No joint space abnormality was seen. Based on a combination of clinical and radiologic findings, a diagnosis of osteomyelitis with abscess was made. Findings were, however, felt to be atypical for osteomyelitis due to absence of systemic infection or overlying soft tissue ulceration. The patient was nevertheless treated for osteomyelitis with intravenous Vancomycin and Ertapenem antibiotics and was discharged.

After 1.5 years of being lost to follow-up, the patient presented to the outpatient orthopedic clinic for evaluation of left knee and left elbow pain. Radiograph of the left knee showed a large expansile mixed lytic sclerotic lesion involving distal left femoral metaphysis with narrow zone of transition and sclerotic borders [Figure 3]A and B.{Figure 3}

Follow-up MRI (GE medical's GE 1.5 T LX, USA) of the knee showed an expansile lytic lesion occupying much of the medial femoral condyle with multiple areas of cortical breakthrough and extension into the adjacent soft tissues [Figure 4].{Figure 4}

Based on the imaging findings, infection, aggressive giant cell tumor, brown tumor, acute phase of eosinophilic granuloma, and metastatic disease were included in the differential diagnosis.

Work-up included renal function tests and serum calcium and parathyroid hormone levels which were normal. A surveillance computed tomogram (Phillips Brilliance 16 slice scanner) (CT) of chest, abdomen, and pelvis with contrast did not show a primary tumor. Multiple osteolytic lesions involving left inferior pubic ramus, right clavicle, and left posterior seventh rib were seen on the CT. Follow-up whole-body bone scan was performed [Philips Medical Systems Jet Stream after 23.7 mCi Technetium-99m hydroxymethylene diphosphonate intravenous administration]. It showed additional foci of increased radiotracer uptake in the right parietal skull and right ankle and hind foot [Figure 5].{Figure 5}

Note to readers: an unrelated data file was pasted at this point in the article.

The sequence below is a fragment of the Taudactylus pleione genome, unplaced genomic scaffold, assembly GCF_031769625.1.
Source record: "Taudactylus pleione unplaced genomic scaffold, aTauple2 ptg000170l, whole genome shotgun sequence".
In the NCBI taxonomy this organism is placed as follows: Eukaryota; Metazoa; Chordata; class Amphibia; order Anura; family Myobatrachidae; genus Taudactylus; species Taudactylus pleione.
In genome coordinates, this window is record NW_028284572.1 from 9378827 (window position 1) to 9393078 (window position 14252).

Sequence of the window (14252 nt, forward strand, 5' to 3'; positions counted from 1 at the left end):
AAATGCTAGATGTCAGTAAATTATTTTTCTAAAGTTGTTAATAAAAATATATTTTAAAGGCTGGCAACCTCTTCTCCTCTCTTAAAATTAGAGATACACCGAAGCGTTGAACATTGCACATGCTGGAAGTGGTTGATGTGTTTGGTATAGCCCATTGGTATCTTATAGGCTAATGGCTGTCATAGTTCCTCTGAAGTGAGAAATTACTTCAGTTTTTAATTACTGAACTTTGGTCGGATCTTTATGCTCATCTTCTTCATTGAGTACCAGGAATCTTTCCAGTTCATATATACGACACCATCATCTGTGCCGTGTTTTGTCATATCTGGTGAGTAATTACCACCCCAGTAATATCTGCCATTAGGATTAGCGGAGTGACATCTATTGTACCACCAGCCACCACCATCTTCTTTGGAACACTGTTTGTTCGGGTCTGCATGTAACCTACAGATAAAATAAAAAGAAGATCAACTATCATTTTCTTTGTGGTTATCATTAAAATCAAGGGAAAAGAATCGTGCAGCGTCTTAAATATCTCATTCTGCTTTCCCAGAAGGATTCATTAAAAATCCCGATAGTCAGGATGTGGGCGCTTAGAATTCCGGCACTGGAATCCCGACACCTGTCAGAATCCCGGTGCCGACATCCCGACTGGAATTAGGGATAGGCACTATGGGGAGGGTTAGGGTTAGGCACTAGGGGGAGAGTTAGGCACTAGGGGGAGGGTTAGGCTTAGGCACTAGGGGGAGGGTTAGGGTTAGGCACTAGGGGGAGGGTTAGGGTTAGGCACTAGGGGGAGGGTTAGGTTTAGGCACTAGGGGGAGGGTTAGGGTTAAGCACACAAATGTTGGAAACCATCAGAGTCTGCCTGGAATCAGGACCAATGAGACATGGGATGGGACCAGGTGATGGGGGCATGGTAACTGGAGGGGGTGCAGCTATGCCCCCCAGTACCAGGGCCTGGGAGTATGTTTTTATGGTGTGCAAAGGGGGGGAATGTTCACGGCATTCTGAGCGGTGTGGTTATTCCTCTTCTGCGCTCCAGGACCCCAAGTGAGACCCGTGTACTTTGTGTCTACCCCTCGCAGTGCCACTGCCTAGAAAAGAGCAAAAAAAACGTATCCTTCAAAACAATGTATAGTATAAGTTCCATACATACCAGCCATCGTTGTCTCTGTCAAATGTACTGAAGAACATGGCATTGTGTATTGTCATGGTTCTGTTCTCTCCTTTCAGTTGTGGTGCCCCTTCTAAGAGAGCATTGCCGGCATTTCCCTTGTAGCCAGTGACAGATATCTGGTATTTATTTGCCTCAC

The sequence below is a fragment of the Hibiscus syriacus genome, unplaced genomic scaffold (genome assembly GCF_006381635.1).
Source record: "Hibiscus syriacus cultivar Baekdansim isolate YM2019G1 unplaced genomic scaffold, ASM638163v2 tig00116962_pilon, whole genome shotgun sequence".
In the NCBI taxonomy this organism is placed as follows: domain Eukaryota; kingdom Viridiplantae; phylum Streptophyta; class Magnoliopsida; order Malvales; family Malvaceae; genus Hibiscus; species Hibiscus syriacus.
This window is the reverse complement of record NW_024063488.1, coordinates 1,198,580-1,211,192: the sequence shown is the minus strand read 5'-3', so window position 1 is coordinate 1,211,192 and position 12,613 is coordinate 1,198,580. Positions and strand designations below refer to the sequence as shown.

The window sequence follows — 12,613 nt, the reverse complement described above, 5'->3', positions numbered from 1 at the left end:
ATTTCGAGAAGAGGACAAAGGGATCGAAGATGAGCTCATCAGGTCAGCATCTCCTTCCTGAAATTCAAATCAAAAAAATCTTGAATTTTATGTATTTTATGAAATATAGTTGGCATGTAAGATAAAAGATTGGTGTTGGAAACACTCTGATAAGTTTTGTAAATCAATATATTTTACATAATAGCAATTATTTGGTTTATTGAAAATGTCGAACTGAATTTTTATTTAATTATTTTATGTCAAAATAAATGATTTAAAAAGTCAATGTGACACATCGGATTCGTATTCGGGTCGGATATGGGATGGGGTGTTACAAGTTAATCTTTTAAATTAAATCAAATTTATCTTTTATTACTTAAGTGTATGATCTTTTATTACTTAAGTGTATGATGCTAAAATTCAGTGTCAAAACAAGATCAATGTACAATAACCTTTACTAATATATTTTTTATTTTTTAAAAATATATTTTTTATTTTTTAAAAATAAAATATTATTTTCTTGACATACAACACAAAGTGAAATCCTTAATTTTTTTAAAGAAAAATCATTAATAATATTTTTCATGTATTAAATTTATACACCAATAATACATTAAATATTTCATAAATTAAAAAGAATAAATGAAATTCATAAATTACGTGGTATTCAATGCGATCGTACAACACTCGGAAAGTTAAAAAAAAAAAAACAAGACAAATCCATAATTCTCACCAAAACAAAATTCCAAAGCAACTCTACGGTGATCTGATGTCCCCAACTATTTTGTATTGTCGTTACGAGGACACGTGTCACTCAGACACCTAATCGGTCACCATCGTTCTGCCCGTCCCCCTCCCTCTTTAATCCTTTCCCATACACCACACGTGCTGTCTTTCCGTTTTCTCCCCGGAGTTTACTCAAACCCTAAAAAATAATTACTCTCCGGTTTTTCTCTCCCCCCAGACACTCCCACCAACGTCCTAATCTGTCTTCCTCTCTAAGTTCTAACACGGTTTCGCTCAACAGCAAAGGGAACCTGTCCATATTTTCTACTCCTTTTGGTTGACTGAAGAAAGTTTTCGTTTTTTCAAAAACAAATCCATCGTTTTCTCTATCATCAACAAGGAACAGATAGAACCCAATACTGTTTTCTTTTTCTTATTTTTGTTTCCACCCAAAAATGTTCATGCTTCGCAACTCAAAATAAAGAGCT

Patient presented again with right foot pain for which radiograph was obtained which showed multiple well-circumscribed rounded lucent areas that were interspersed with linear areas of sclerosis.

Open biopsy of the distal left femur was performed. The diagnosis of extranodal Rosai-Dorfman was made based on pathology, which showed exuberant histiocytic proliferation with foci of emperipolesis [Figure 6]. On immunohistochemistry, there was diffuse expression of S-100 protein by the larger histiocytes and all cells were negative for cytokeratin AE1/AE3 and CD1a. Additionally, Gomori methenamine silver (GMS) and acid fast bacillus (AFB) special stains were negative for organisms.{Figure 6}


The initial cases of sinus histiocytosis with massive lymphadenopathy were reported by Juan Rosai and Ronald Dorfman. [4] Since then, more than 400 cases have been reported. [3] In the classic form, RDD presents with painless massive lymphadenopathy, leukocytosis, elevated ESR, anemia, and hypergammaglobulinemia. The typical age group affected is from second to third decade of life. There have been reports of delayed initial presentation in later decades such as in our patient who was 44 years old. [1]

Extranodal involvement occurs in about 28% cases to sites including orbit, eyelids, upper respiratory tract, salivary gland, skin, testes, and bones. [1],[3] Osseous involvement occurs in 5-10% of cases, although isolated involvement of bones is rarely seen. [1],[3],[5],[6],[7],[8],[9],[10] In 2010, Demicco et al. described 15 cases of primary RDD of bone involving up to two bones in two of their cases. [1] They also alluded to 24 other previously described cases of isolated bony involvement of which only two cases had involvement of up to three bones. To the best of our knowledge, this is the first case presenting with 10 different osseous sites, in a slightly older age patient, thus raising the possibility of metastasis higher on the differential.